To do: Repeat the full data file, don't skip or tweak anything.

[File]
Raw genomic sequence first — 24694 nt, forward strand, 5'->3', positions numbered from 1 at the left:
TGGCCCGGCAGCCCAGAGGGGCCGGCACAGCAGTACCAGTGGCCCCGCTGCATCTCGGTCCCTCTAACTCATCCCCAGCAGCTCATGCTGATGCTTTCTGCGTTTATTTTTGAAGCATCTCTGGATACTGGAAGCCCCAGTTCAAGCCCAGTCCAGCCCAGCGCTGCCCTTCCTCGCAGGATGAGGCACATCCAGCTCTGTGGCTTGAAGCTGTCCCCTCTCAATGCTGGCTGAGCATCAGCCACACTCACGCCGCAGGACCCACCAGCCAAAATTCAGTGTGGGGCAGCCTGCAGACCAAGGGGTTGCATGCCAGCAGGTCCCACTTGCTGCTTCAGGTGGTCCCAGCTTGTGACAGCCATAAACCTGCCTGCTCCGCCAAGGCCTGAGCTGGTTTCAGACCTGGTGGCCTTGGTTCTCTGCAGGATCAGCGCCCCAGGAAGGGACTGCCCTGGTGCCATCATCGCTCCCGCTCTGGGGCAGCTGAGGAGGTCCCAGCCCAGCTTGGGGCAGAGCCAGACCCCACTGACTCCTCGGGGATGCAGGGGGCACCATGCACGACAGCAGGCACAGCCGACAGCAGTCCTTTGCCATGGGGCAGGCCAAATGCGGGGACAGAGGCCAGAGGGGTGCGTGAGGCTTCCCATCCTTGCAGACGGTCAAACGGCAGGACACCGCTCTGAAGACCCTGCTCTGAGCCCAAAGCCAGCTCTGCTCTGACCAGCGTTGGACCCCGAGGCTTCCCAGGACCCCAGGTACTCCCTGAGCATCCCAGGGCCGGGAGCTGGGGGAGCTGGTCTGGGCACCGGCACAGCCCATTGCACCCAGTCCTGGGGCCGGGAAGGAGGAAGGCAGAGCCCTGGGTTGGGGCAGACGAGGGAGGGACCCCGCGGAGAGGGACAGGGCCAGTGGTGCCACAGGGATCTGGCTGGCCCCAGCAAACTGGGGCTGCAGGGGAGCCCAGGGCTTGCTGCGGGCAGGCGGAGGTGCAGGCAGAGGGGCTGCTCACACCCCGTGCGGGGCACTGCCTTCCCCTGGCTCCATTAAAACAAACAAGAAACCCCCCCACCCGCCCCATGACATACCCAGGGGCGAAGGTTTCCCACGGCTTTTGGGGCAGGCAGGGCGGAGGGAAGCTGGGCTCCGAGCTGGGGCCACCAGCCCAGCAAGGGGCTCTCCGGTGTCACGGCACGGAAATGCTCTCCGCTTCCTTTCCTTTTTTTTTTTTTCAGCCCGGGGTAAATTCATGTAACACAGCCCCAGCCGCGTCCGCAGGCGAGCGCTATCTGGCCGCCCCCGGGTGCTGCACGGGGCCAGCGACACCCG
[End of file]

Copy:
Raw genomic sequence first — 24694 nt, forward strand, 5'->3', positions numbered from 1 at the left:
TGGCCCGGCAGCCCAGAGGGGCCGGCACAGCAGTACCAGTGGCCCCGCTGCATCTCGGTCCCTCTAACTCATCCCCAGCAGCTCATGCTGATGCTTTCTGCGTTTATTTTTGAAGCATCTCTGGATACTGGAAGCCCCAGTTCAAGCCCAGTCCAGCCCAGCGCTGCCCTTCCTCGCAGGATGAGGCACATCCAGCTCTGTGGCTTGAAGCTGTCCCCTCTCAATGCTGGCTGAGCATCAGCCACACTCACGCCGCAGGACCCACCAGCCAAAATTCAGTGTGGGGCAGCCTGCAGACCAAGGGGTTGCATGCCAGCAGGTCCCACTTGCTGCTTCAGGTGGTCCCAGCTTGTGACAGCCATAAACCTGCCTGCTCCGCCAAGGCCTGAGCTGGTTTCAGACCTGGTGGCCTTGGTTCTCTGCAGGATCAGCGCCCCAGGAAGGGACTGCCCTGGTGCCATCATCGCTCCCGCTCTGGGGCAGCTGAGGAGGTCCCAGCCCAGCTTGGGGCAGAGCCAGACCCCACTGACTCCTCGGGGATGCAGGGGGCACCATGCACGACAGCAGGCACAGCCGACAGCAGTCCTTTGCCATGGGGCAGGCCAAATGCGGGGACAGAGGCCAGAGGGGTGCGTGAGGCTTCCCATCCTTGCAGACGGTCAAACGGCAGGACACCGCTCTGAAGACCCTGCTCTGAGCCCAAAGCCAGCTCTGCTCTGACCAGCGTTGGACCCCGAGGCTTCCCAGGACCCCAGGTACTCCCTGAGCATCCCAGGGCCGGGAGCTGGGGGAGCTGGTCTGGGCACCGGCACAGCCCATTGCACCCAGTCCTGGGGCCGGGAAGGAGGAAGGCAGAGCCCTGGGTTGGGGCAGACGAGGGAGGGACCCCGCGGAGAGGGACAGGGCCAGTGGTGCCACAGGGATCTGGCTGGCCCCAGCAAACTGGGGCTGCAGGGGAGCCCAGGGCTTGCTGCGGGCAGGCGGAGGTGCAGGCAGAGGGGCTGCTCACACCCCGTGCGGGGCACTGCCTTCCCCTGGCTCCATTAAAACAAACAAGAAACCCCCCCACCCGCCCCATGACATACCCAGGGGCGAAGGTTTCCCACGGCTTTTGGGGCAGGCAGGGCGGAGGGAAGCTGGGCTCCGAGCTGGGGCCACCAGCCCAGCAAGGGGCTCTCCGGTGTCACGGCACGGAAATGCTCTCCGCTTCCTTTCCTTTTTTTTTTTTTCAGCCCGGGGTAAATTCATGTAACACAGCCCCAGCCGCGTCCGCAGGCGAGCGCTATCTGGCCGCCCCCGGGTGCTGCACGGGGCCAGCGACACCCG